There are 138 reserves in Alberta. Members of Alberta’s 47 First Nations live in these communities. In addition, two First Nations — Salt River and Onion Lake Cree — are based in other provinces or territories, but have reserve land in Alberta. In 2019, there were 131,697 registered Indians living in Alberta, 58 per cent of whom lived on reserves. The remainder live in other municipalities. First Nations in Alberta are typically grouped into three areas based on Treaties 6, 7 and 8 (see also Numbered Treaties). While historically the Canadian government assigned reserves to First Nations people and not Métis or Inuit, Alberta is the only province in which Métis people were given a collective land base (see Métis Settlements).

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Winnipeg

Winnipeg, Manitoba, incorporated as a city in 1873, population 705,244 (2016 c), 663,617 (2011 c). The city of Winnipeg is the capital and largest city of Manitoba, and is located at the confluence of the Red River and Assiniboine River 100 km north of the Minnesota border. The name is derived from the Cree name for Lake Winnipeg, 65 km north, win-nipi, meaning "murky water." Winnipeg is an important economic and cultural centre for the Prairies. Lying midway between the Atlantic and Pacific Oceans, it has been called "Bull's Eye of the Dominion," and because of its location between the Canadian Shield and the prairie, "Gateway to the West."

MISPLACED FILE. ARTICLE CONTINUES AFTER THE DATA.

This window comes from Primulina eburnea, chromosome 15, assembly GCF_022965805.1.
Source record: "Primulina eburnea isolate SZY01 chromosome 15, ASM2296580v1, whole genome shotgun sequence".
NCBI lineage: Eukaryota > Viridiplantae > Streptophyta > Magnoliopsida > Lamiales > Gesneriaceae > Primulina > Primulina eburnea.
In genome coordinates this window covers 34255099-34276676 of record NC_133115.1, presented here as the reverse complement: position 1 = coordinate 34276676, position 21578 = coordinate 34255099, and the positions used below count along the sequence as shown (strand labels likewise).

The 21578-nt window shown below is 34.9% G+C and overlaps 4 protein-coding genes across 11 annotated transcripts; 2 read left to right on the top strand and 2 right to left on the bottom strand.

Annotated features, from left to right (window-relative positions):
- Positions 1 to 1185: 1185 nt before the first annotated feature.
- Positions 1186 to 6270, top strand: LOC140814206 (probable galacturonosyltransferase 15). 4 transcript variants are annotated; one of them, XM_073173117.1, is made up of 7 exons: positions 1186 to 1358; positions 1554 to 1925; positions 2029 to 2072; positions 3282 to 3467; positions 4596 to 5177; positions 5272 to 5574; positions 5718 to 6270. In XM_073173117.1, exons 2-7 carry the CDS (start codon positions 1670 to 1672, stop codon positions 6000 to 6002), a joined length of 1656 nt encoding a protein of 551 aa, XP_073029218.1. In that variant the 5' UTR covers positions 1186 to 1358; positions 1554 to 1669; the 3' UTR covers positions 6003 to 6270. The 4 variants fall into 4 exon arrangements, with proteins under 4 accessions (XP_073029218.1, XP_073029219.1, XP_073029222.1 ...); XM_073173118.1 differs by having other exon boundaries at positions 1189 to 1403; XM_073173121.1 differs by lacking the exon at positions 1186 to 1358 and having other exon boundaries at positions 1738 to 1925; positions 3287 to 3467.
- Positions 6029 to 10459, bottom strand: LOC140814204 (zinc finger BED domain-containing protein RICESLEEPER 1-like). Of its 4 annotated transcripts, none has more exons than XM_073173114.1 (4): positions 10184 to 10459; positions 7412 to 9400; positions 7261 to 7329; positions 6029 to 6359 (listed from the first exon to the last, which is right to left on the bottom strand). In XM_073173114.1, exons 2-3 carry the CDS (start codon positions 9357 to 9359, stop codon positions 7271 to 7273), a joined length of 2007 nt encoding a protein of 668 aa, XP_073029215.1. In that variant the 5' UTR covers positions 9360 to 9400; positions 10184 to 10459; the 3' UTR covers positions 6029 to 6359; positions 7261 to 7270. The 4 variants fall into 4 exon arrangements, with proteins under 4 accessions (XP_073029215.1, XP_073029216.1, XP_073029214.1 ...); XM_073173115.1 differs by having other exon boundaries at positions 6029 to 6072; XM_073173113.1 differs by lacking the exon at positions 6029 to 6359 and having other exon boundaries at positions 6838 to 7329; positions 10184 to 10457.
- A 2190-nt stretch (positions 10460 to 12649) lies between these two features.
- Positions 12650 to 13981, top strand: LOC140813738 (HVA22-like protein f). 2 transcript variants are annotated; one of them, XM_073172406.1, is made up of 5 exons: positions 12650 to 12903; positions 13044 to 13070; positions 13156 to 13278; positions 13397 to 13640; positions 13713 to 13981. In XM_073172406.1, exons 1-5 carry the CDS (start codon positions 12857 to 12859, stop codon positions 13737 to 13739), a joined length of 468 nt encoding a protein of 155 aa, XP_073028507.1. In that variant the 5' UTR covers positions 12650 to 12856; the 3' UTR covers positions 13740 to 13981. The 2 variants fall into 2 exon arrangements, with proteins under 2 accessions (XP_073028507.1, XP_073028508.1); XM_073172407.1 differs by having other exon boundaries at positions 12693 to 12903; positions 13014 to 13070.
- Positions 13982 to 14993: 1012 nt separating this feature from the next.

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St. John's

St. John's, NL, incorporated as a city in 1921, population 108,860 (2016 c), 106,172 (2011 c). The capital and largest city of Newfoundland and Labrador, the city of St. John's is located on the eastern side of the Avalon Peninsula of southeast Newfoundland. Its landlocked harbour is approached through a long, narrow channel and is protected by the high hills on which the city is built. The origin of the name St. John's is not known, but its use appears on a Portuguese map by Pedro Reinel (1516–20) as "Rio de San Johem" and later, in a 1527 letter by the English seaman John Rut, as the "Haven of St. John's." According to popular folklore, however, the city takes its name from the feast of Saint John the Baptist and the arrival of Italian explorer Giovanni Caboto (John Cabot) on the shores of Newfoundland on 24 June 1497.